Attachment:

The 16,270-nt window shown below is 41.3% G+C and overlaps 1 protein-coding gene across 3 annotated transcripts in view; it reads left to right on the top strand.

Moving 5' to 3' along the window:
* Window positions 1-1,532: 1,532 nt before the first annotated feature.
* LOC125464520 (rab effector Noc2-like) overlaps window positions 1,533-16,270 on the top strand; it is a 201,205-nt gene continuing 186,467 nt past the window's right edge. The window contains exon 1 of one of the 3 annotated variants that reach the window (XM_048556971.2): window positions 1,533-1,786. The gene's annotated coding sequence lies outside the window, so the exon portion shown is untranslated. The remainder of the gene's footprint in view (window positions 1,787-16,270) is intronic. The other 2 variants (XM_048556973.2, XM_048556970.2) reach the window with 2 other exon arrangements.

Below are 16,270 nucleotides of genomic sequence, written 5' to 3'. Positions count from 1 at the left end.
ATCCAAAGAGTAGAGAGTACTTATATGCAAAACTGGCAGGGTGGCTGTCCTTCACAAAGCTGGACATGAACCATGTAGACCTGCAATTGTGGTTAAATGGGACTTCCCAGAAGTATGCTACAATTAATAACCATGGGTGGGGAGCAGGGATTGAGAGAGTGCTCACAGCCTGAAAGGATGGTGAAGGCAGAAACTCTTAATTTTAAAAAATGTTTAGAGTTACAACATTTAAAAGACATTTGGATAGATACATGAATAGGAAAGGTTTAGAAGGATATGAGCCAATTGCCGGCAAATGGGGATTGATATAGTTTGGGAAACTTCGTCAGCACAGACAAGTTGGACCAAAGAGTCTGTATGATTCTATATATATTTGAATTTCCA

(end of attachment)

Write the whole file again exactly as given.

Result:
The 16,270-nt window shown below is 41.3% G+C and overlaps 1 protein-coding gene across 3 annotated transcripts in view; it reads left to right on the top strand.

Moving 5' to 3' along the window:
* Window positions 1-1,532: 1,532 nt before the first annotated feature.
* LOC125464520 (rab effector Noc2-like) overlaps window positions 1,533-16,270 on the top strand; it is a 201,205-nt gene continuing 186,467 nt past the window's right edge. The window contains exon 1 of one of the 3 annotated variants that reach the window (XM_048556971.2): window positions 1,533-1,786. The gene's annotated coding sequence lies outside the window, so the exon portion shown is untranslated. The remainder of the gene's footprint in view (window positions 1,787-16,270) is intronic. The other 2 variants (XM_048556973.2, XM_048556970.2) reach the window with 2 other exon arrangements.

Below are 16,270 nucleotides of genomic sequence, written 5' to 3'. Positions count from 1 at the left end.
ATCCAAAGAGTAGAGAGTACTTATATGCAAAACTGGCAGGGTGGCTGTCCTTCACAAAGCTGGACATGAACCATGTAGACCTGCAATTGTGGTTAAATGGGACTTCCCAGAAGTATGCTACAATTAATAACCATGGGTGGGGAGCAGGGATTGAGAGAGTGCTCACAGCCTGAAAGGATGGTGAAGGCAGAAACTCTTAATTTTAAAAAATGTTTAGAGTTACAACATTTAAAAGACATTTGGATAGATACATGAATAGGAAAGGTTTAGAAGGATATGAGCCAATTGCCGGCAAATGGGGATTGATATAGTTTGGGAAACTTCGTCAGCACAGACAAGTTGGACCAAAGAGTCTGTATGATTCTATATATATTTGAATTTCCA